Using machine learning, researchers from Stanford Medicine and their collaborators found specific genetic signals in people who develop severe coronavirus infection.
June 14, 2022 - By Linda Rath
Since the start of the coronavirus pandemic, scientists and clinicians have struggled to understand why some people with the infection become seriously ill or die while others have few, if any, symptoms. Age, body mass index and pre-existing health problems account for some of the disparities, but genetics is known to play a significant role.
Now, researchers from Stanford Medicine and the University of Sheffield in the U.K. have identified more than 1,000 genes linked to the development of severe COVID-19 cases that required breathing support or were fatal. The team was also able to identify specific types of cells in which those genes act up. It’s one of few studies to link coronavirus-associated genes to specific biological functions.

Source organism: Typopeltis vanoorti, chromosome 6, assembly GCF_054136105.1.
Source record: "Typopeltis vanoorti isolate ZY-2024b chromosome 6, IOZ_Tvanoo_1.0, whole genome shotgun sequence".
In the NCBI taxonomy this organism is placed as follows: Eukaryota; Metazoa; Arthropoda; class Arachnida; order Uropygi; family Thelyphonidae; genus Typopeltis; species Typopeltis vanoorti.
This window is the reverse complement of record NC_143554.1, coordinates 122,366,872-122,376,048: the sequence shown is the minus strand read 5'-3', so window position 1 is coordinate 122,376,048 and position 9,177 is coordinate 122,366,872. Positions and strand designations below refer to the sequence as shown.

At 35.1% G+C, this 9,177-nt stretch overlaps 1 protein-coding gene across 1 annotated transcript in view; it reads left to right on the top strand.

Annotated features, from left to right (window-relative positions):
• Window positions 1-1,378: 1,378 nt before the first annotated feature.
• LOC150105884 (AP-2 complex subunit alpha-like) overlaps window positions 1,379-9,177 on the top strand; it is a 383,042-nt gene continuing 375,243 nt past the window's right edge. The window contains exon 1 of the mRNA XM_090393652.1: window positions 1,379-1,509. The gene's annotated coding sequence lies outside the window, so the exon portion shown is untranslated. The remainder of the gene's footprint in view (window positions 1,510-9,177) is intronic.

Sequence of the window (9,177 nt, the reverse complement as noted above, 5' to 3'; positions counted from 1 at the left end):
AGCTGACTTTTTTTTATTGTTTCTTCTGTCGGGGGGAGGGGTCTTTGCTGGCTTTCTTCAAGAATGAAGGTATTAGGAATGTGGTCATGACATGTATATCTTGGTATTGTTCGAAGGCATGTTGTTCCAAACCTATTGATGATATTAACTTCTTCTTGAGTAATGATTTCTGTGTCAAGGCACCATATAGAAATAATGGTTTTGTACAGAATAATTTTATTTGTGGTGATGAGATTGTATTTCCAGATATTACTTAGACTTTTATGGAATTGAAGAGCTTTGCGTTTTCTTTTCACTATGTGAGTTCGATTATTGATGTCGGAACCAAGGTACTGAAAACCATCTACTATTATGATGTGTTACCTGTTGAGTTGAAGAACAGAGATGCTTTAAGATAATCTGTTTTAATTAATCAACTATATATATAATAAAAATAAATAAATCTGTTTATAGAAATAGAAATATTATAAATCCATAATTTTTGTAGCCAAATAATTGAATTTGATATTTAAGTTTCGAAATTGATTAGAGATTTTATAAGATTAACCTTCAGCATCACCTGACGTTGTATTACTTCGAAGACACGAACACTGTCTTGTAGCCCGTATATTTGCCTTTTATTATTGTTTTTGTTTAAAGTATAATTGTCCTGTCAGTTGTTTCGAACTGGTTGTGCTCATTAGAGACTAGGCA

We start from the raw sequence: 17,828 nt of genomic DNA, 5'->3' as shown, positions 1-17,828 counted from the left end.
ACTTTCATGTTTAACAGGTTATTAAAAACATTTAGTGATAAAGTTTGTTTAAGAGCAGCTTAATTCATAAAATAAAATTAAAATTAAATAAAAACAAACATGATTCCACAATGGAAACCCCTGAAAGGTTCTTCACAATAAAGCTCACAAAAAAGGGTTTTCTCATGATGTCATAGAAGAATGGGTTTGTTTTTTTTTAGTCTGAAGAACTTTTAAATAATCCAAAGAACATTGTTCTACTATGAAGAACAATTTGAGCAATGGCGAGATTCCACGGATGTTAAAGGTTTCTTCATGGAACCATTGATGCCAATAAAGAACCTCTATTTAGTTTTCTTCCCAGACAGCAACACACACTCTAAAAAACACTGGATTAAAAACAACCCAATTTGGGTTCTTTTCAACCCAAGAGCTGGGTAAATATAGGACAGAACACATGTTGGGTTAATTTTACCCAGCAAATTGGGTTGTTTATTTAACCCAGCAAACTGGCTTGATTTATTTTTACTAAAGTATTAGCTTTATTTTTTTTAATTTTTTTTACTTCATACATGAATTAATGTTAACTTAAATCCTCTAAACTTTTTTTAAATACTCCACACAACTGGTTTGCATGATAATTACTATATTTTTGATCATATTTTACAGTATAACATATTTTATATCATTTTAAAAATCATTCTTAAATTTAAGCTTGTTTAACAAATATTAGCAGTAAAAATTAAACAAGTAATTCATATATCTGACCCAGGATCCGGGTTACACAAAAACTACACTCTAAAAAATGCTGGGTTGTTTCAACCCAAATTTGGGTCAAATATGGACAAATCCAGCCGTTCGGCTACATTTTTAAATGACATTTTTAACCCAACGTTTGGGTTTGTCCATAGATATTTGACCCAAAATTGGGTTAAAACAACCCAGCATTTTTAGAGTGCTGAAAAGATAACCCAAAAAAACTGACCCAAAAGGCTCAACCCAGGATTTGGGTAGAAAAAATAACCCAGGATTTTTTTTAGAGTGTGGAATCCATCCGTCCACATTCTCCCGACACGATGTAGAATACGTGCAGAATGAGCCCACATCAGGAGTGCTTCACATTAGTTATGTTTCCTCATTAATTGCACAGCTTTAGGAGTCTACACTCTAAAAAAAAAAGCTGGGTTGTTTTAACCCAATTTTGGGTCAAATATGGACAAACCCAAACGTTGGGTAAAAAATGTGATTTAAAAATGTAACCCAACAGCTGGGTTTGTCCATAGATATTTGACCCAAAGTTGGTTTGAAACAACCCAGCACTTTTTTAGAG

The researchers used a machine learning tool named RefMap, which can find patterns in vast amounts of data, to help identify the genetic basis for complex and poorly understood diseases.
“We mapped the genetic architecture of coronavirus infections and found that these 1,000 genes account for 77% of the drivers of severe COVID-19,” explained Michael Snyder, PhD, professor and chair of genetics.
A paper describing the research published online June 14 in Cell Systems. Snyder, the Stanford W. Ascherman, MD, FACS, Professor in Genetics, and professor of medicine Philip Tsao, PhD, are co-senior authors. Genetics instructor Sai Zhang, PhD, and neuroscientist Jonathan Cooper-Knock, PhD, a Stanford visiting scholar and lecturer at the University of Sheffield, share lead authorship.